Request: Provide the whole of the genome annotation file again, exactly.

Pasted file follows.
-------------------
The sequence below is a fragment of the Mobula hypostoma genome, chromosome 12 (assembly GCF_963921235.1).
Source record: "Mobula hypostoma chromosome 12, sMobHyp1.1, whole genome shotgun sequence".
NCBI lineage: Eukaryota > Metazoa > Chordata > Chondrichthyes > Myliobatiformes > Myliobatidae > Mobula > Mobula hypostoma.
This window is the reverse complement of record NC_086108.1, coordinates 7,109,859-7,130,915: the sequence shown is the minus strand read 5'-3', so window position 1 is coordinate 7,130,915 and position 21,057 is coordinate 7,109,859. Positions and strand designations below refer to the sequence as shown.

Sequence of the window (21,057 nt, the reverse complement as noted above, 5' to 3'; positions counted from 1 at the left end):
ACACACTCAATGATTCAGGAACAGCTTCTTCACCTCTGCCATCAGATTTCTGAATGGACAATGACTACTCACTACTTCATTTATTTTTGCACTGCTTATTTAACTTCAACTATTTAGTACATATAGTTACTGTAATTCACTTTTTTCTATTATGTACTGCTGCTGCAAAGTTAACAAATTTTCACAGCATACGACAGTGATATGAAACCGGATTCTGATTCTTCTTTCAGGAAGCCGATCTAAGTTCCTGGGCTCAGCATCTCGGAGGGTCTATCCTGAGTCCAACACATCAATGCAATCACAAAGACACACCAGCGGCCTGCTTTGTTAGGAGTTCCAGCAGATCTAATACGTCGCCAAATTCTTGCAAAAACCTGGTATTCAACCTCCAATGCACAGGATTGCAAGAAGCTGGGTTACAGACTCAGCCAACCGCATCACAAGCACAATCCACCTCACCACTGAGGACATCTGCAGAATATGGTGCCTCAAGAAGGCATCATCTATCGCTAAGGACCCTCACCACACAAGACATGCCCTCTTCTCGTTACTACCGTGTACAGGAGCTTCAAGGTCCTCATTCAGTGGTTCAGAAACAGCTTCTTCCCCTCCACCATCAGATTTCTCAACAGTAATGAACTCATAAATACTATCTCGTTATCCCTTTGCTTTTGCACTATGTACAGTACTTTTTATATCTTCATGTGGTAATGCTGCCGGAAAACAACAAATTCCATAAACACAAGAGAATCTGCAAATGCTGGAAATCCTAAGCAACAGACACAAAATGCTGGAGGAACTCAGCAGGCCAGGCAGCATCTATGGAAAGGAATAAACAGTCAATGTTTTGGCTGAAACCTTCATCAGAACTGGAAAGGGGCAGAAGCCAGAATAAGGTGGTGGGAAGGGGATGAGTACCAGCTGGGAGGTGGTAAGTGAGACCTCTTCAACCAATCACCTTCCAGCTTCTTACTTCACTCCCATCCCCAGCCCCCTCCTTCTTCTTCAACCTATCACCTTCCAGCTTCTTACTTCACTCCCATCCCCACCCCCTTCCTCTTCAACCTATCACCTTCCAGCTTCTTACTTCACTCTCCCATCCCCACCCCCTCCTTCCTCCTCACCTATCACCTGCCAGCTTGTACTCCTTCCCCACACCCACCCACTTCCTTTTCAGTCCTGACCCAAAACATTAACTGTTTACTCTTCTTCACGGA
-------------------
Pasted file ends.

The sequence below is a fragment of the Mobula hypostoma genome, chromosome 12 (assembly GCF_963921235.1).
Source record: "Mobula hypostoma chromosome 12, sMobHyp1.1, whole genome shotgun sequence".
NCBI lineage: Eukaryota > Metazoa > Chordata > Chondrichthyes > Myliobatiformes > Myliobatidae > Mobula > Mobula hypostoma.
This window is the reverse complement of record NC_086108.1, coordinates 7,109,859-7,130,915: the sequence shown is the minus strand read 5'-3', so window position 1 is coordinate 7,130,915 and position 21,057 is coordinate 7,109,859. Positions and strand designations below refer to the sequence as shown.

Sequence of the window (21,057 nt, the reverse complement as noted above, 5' to 3'; positions counted from 1 at the left end):
ACACACTCAATGATTCAGGAACAGCTTCTTCACCTCTGCCATCAGATTTCTGAATGGACAATGACTACTCACTACTTCATTTATTTTTGCACTGCTTATTTAACTTCAACTATTTAGTACATATAGTTACTGTAATTCACTTTTTTCTATTATGTACTGCTGCTGCAAAGTTAACAAATTTTCACAGCATACGACAGTGATATGAAACCGGATTCTGATTCTTCTTTCAGGAAGCCGATCTAAGTTCCTGGGCTCAGCATCTCGGAGGGTCTATCCTGAGTCCAACACATCAATGCAATCACAAAGACACACCAGCGGCCTGCTTTGTTAGGAGTTCCAGCAGATCTAATACGTCGCCAAATTCTTGCAAAAACCTGGTATTCAACCTCCAATGCACAGGATTGCAAGAAGCTGGGTTACAGACTCAGCCAACCGCATCACAAGCACAATCCACCTCACCACTGAGGACATCTGCAGAATATGGTGCCTCAAGAAGGCATCATCTATCGCTAAGGACCCTCACCACACAAGACATGCCCTCTTCTCGTTACTACCGTGTACAGGAGCTTCAAGGTCCTCATTCAGTGGTTCAGAAACAGCTTCTTCCCCTCCACCATCAGATTTCTCAACAGTAATGAACTCATAAATACTATCTCGTTATCCCTTTGCTTTTGCACTATGTACAGTACTTTTTATATCTTCATGTGGTAATGCTGCCGGAAAACAACAAATTCCATAAACACAAGAGAATCTGCAAATGCTGGAAATCCTAAGCAACAGACACAAAATGCTGGAGGAACTCAGCAGGCCAGGCAGCATCTATGGAAAGGAATAAACAGTCAATGTTTTGGCTGAAACCTTCATCAGAACTGGAAAGGGGCAGAAGCCAGAATAAGGTGGTGGGAAGGGGATGAGTACCAGCTGGGAGGTGGTAAGTGAGACCTCTTCAACCAATCACCTTCCAGCTTCTTACTTCACTCCCATCCCCAGCCCCCTCCTTCTTCTTCAACCTATCACCTTCCAGCTTCTTACTTCACTCCCATCCCCACCCCCTTCCTCTTCAACCTATCACCTTCCAGCTTCTTACTTCACTCTCCCATCCCCACCCCCTCCTTCCTCCTCACCTATCACCTGCCAGCTTGTACTCCTTCCCCACACCCACCCACTTCCTTTTCAGTCCTGACCCAAAACATTAACTGTTTACTCTTCTTCACGGA